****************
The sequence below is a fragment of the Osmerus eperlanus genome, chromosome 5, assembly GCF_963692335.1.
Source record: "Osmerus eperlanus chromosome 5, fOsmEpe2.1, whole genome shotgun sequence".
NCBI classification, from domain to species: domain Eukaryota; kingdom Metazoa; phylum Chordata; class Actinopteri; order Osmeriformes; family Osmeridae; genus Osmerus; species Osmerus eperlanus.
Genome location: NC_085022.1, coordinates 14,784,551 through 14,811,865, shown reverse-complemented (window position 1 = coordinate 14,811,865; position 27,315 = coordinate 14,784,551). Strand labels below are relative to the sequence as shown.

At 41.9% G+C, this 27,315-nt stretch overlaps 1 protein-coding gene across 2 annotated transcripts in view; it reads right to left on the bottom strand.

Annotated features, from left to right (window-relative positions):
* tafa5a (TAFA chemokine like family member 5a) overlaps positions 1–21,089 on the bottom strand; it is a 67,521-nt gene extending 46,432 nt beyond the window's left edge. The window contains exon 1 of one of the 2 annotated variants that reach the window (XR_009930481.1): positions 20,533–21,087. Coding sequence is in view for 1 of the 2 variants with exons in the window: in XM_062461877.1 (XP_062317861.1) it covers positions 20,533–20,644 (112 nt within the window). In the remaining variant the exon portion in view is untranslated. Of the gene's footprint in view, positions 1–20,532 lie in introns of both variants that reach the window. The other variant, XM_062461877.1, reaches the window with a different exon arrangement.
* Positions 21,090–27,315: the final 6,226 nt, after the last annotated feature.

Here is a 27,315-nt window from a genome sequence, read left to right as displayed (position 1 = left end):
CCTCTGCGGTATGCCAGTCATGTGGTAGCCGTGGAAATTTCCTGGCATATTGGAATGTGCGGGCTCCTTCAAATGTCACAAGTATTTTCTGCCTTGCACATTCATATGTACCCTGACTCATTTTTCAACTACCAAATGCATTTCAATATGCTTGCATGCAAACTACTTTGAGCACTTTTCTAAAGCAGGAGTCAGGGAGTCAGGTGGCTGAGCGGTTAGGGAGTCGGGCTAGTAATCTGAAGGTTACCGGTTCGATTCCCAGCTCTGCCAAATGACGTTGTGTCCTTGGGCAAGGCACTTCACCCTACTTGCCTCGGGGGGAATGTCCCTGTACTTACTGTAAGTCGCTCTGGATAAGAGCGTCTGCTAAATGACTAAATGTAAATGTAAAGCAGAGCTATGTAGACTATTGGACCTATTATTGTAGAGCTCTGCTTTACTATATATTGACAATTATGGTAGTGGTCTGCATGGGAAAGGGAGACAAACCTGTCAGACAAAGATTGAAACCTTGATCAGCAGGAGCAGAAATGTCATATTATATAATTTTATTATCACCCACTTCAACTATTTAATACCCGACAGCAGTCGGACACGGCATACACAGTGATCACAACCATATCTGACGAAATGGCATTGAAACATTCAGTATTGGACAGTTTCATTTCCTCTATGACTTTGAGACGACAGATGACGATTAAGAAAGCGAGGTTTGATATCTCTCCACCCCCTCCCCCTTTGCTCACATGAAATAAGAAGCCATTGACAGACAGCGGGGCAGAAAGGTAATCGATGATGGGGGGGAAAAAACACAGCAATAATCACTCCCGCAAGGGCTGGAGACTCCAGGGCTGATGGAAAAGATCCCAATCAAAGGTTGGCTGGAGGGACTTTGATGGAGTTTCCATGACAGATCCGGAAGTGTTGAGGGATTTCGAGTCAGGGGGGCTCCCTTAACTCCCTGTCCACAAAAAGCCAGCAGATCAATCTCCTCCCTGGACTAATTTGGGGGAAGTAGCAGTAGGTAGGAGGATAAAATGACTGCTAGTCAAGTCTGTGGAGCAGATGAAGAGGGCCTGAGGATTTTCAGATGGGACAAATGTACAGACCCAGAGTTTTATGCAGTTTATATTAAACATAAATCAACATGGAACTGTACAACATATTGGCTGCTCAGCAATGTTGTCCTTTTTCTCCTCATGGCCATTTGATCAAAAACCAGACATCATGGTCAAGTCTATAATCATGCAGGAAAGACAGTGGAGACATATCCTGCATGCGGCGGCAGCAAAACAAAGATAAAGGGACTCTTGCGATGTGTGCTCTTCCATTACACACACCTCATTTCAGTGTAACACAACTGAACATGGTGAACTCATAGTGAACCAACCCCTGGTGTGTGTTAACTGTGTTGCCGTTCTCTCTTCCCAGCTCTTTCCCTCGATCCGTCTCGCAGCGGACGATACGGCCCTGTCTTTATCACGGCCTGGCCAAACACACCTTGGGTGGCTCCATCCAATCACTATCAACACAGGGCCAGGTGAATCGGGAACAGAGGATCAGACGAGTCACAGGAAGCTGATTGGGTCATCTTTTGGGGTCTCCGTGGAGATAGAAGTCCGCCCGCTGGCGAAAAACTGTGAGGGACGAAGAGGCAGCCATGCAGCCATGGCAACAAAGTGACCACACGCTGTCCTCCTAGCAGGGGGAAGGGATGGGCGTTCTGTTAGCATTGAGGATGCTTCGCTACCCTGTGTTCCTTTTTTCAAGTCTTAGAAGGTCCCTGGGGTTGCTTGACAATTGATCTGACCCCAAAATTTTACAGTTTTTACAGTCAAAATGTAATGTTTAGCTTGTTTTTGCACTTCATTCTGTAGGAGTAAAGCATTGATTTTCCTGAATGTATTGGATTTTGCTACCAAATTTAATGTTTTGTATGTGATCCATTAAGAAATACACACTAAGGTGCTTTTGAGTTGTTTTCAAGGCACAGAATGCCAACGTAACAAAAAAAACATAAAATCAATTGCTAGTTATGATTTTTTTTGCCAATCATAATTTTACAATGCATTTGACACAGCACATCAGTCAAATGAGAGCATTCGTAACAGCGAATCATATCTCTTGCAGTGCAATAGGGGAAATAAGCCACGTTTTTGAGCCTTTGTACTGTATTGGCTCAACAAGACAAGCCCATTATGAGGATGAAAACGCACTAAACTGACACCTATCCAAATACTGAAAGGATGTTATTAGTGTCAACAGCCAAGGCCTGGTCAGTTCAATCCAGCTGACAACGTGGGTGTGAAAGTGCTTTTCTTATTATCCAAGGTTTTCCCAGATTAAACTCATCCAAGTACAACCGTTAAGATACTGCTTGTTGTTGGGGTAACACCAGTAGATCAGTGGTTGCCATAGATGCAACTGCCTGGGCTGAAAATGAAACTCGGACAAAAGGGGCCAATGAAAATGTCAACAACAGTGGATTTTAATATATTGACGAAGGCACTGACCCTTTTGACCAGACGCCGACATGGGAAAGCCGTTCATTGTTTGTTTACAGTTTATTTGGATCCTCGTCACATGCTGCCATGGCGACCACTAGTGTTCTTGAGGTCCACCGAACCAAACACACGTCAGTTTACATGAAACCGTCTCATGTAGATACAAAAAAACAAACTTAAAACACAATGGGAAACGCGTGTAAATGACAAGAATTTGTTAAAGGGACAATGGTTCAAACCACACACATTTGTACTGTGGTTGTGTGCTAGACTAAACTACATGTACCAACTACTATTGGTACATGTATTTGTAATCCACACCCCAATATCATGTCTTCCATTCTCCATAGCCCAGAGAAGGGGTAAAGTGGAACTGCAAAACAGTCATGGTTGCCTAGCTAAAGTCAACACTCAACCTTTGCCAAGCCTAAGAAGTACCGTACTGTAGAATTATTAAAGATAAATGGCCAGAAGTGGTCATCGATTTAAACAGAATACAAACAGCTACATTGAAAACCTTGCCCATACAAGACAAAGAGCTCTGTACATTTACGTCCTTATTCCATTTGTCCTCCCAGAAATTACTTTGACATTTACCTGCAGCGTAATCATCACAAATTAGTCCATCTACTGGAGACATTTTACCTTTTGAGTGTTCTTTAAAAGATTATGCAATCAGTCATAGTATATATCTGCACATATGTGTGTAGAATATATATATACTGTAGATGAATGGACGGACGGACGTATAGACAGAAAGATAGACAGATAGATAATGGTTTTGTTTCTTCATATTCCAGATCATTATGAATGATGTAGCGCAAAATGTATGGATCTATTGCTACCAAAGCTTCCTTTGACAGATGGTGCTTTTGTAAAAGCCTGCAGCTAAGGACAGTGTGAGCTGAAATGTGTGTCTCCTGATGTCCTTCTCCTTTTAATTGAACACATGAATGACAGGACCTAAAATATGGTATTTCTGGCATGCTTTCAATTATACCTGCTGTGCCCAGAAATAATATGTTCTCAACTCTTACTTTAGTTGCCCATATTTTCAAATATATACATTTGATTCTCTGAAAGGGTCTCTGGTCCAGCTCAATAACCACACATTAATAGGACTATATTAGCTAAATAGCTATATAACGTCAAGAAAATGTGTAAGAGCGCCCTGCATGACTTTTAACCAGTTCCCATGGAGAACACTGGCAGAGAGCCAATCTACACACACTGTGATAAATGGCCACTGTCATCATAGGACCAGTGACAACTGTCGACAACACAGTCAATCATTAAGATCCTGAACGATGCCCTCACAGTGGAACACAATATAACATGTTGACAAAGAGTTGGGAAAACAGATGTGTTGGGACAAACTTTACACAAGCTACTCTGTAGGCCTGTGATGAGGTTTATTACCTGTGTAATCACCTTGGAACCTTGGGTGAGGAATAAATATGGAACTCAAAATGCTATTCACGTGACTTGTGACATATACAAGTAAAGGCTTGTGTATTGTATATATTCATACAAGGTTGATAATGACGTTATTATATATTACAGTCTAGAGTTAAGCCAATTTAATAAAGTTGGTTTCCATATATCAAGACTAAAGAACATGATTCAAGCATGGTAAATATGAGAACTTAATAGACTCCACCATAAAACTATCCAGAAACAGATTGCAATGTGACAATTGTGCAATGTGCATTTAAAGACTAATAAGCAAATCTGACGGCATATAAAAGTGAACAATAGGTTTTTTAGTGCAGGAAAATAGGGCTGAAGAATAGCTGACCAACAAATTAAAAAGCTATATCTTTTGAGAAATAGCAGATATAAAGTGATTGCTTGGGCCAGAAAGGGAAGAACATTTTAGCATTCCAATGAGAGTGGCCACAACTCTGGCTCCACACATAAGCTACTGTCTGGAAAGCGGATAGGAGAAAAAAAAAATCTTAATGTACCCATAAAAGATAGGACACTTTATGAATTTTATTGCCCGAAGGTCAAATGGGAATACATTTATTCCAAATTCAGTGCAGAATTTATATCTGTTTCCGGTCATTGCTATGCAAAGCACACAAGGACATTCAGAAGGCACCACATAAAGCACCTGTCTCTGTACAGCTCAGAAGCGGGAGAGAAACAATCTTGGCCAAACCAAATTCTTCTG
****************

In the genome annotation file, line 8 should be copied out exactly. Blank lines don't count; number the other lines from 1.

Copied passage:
* Positions 21,090–27,315: the final 6,226 nt, after the last annotated feature.